Maybe you have been charge for a while or find yourself frequently filling in for your charge. Maybe you’re getting restless with bedside nursing and are looking to move up the career ladder. Maybe you simply love organizing things: people and budgets and workflows.
No matter your personal reasons for considering a move to nurse manager, this may be an excellent time to go for it. LiquidCompass lists nearly 600 openings for RN managers across the United States. And the 2018 Nurse.com Nursing Salary Research Report found that the average salary for a nurse manager was $92,000. Plenty of positions plus an excellent salary sounds like a winning combination.
What Nurse Managers Do
Before you take the plunge, you might consider how the actual duties of nursing management fit with your skills and personality. While the specific tasks performed by a nurse manager vary, depending on the organization’s structure and even the requirements of individual units, most nurse managers:
- Manage the unit’s budget
- Supervise nurses and other staff
- Develop policies and procedures
- Coordinate care and scheduling with other units
- Communicate with patients and family members
- Facilitate delivery of high-quality care
- Provide high-level clinical expertise to staff nurses and patients
Being a nurse manager requires a balance of intellect and emotional intelligence. Because you’ll be leading teams of nurses and support staff, you’ll need to hone your people skills as well as your knowledge of business principles. Transformational nurse leaders who combine management acumen with excellent leadership skills tend to be the most successful in the nurse manager role.
How to Prepare for Nursing Management
If you’re feeling nurse manager makes the best “next step” for your career, you can begin today to prepare yourself for the role. Start by choosing your nursing niche and advancing your clinical expertise through certifications and other activities that demonstrate your acumen.
Then, when you feel ready to move into a management role, you can take these steps:
- Ask your current manager for support. Let your current supervisor know you want to move into management and ask for help to get there.
- Consult the human resources department. Find out if your organization offers a specific career ladder for nurses who want to move into management. Your HR department can tell you exactly what skills, knowledge and abilities you’ll need for consideration as a manager.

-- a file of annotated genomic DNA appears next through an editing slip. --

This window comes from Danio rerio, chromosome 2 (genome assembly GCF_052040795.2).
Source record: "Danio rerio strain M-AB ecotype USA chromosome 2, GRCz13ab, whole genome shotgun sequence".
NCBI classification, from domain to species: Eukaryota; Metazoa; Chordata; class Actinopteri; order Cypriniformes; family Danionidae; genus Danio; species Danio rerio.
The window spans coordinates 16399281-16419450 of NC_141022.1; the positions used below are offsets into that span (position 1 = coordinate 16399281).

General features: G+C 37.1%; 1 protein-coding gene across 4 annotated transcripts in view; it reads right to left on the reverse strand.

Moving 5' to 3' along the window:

- Take on management tasks. While you’re still working at the bedside, offer to help with supervisory responsibilities.
- Develop your business management skills. This can mean reading books on business management or taking courses like the American Organization for Nursing Leadership (AONL) Certified Nurse Manager and Leader certification review course.
- Volunteer for leadership opportunities. Offer to serve on shared governance committees and in other leadership roles.
- Polish your resume and interview skills. Revise your resume to reflect your management skills and experience. Then study up on how to interview like an executive.
- Join relevant organizations, such as AONL. Not only will you find educational opportunities to help you develop the characteristics of a great nurse manager, but you’ll be able to network with people in a position to help you find your first (or next!) nurse manager job.
Become a Certified Nurse Manager
Obtaining certification as a nurse manager and leader shows prospective employers that you possess deep knowledge of healthcare-specific business management principles. The AONL CNML review course provides excellent preparation for certification and covers these core areas:
- Financial management
- Human resource management
- Performance improvement
- Strategic management and technology
The review course will provide you with a confidence-boosting foundation of knowledge for taking on your first nurse manager position. And that CNML certification will make you a very attractive candidate to employers.
What Comes Next
Once you find your first nurse manager job, the sky’s the limit. Many nurse managers continue to climb the executive ladder – sometimes all the way to the C-suite as a CNO, COO or CEO. Along the way, you may want to continue your formal education by getting some type of healthcare management degree (and there are many to choose from).
Becoming a nurse manager gives you the opportunity to gain experience in a leadership role in nursing. It may ignite a passion for leadership that can take your career in many exciting directions. But you can’t get there until you’ve met the initial challenge: finding your first job as a nurse manager. Search Liquid Compass today for RN manager openings to learn more about the qualifications for these types of positions and to start your journey in nursing leadership.
About the Author
Elizabeth Hanes, RN is ‘the nurse who knows' content. She is a freelance writer who combines her knowledge of nursing with over 20 years in journalism. Her unique background brings credibility and authenticity to her writing.